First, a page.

Success isn’t genetic.
And it’s not something that simply ‘happens’ to lucky people.
Instead, it’s a result of the everyday habits that give successful people the ability to achieve greatness.
Put it this way: they didn’t become successful from binge-watching Netflix on the sofa all weekend.
Habits that underpin success (no matter what your definition of success is or what you a book aim to achieve) aren’t difficult to incorporate into your everyday life.
Today I’m going to share 7 habits of highly successful people.
Now that’s a great name for a book – in fact Steven Covey wrote a great book with that title, didn’t he?
Here are seven different habits…
Just try them for a month – which is about how long it takes to create a new habit – and see the results for yourself.
Habit #1: Writing out a ‘why’
Successful people have a driving force.
It’s their motivation for getting up in the morning when they’re exhausted, for going that extra mile, for sacrificing fun for the sake of forward momentum.
Write out your ‘why’ in a prominent place so you can see it every day.
Your motivation might be a long term one such as financial freedom or more medium term such as s a new to own a new home, or afford better accommodation for your aging parents, or send your kids to private school.
Habit #2: Investing in self-education
A growth mindset is vital for success.
Reading educational books, taking courses and finding a mentor are easy ways to grow your thinking, your knowledge and your experience.
Of course, reading a novel for fun or watching a movie are fine – just make sure that you’re allocating time to improving yourself as well.
This improves your character and resilience, and gives you confidence to carry on when things get a little tough.
Habit #3: Being persistent and patient
Having persistence and patience means learning that no isn’t “no” – it’s just ‘not now.’
It’s also vital that you have your ‘why’ in place to be able to press on even when you’re hitting wall after wall.
Learning to persevere despite setbacks is fundamental to success.
Thomas Edison said, “Genius is 1% inspiration and 99% perspiration”.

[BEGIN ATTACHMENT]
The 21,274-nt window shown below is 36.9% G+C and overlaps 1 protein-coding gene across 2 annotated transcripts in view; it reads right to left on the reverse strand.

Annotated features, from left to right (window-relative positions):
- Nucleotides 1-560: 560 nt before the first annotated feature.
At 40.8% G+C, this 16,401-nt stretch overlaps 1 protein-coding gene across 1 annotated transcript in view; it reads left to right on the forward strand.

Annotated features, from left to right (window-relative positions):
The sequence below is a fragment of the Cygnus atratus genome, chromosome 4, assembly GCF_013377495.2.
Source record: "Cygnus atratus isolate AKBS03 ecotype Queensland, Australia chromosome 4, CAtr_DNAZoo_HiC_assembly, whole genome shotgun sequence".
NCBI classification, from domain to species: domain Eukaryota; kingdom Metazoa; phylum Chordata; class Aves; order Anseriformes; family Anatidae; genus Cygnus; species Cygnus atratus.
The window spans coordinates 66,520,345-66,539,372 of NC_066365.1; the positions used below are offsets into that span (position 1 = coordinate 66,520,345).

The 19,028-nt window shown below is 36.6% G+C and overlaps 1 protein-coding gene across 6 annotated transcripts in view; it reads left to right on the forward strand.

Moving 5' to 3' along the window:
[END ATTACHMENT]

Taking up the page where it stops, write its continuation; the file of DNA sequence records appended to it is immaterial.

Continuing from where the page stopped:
I think we can trust the man who invented the motion picture camera and the lightbulb – without which, our world would be a very different place.
Habit #4: Refusing to indulge in negative self-talk
Along with persistence, you need positivity.
Giving in to feelings of inadequacy, fear and pessimism will only hold you back from achieving what you want.
If a mortgage broker tells you you’re maxed out financially, devise a plan to increase your income, or maximise the equity on your existing properties, or look for a business partner.
Practice taking hold of negative thoughts and turning them into positives.
Habit #5: Eat the frog every day
An odd expression, but a brilliant one.
It was first phrased by Mark Twain, who said, “if it’s your job to eat a frog, it’s best to do it first thing in the morning.
And if it’s your job to eat two frogs, it’s best to eat the biggest one first.”
Luckily, the expression is a metaphor.
Do the thing you dread first, then move on to the easier jobs.
If the job you dread seems too large to tackle, break it down into smaller jobs that you can tick off as you go.
Once you’ve eaten the frog, you’ll find your day is much more productive.
Habit #6: Clear your mind and body
Exercise might not be your cup of tea, but spending time focusing on your physical self promotes clearer thinking and boosts your vitality.
A gym session, a brisk walk, a stroll along the beach, a yoga class or a team sport; the activity isn’t as important as the mental break you get from exercising your body too.
Habit #7: Get up a little bit earlier
People balk at this one, but science has proven that mornings are our most productive time of the day.
Getting up just a little bit earlier gives you the space to put all of your new habits into use: spend the time making a to-do list, breaking big jobs into small tasks, thinking of creative solutions, or daydreaming about your why.
We live in a busy, non-stop world, so the best way to make sure you achieve your goals is to carve out constructive time to make it happen.
Now it’s up to you.
You don’t need to tackle these all at once: just like adapting your diet or getting into a new exercise routine, slow and steady change is most likely to make the biggest and most lasting impact.
Try adopting one or two of these new habits into your daily life and see what newfound experiences unfold.
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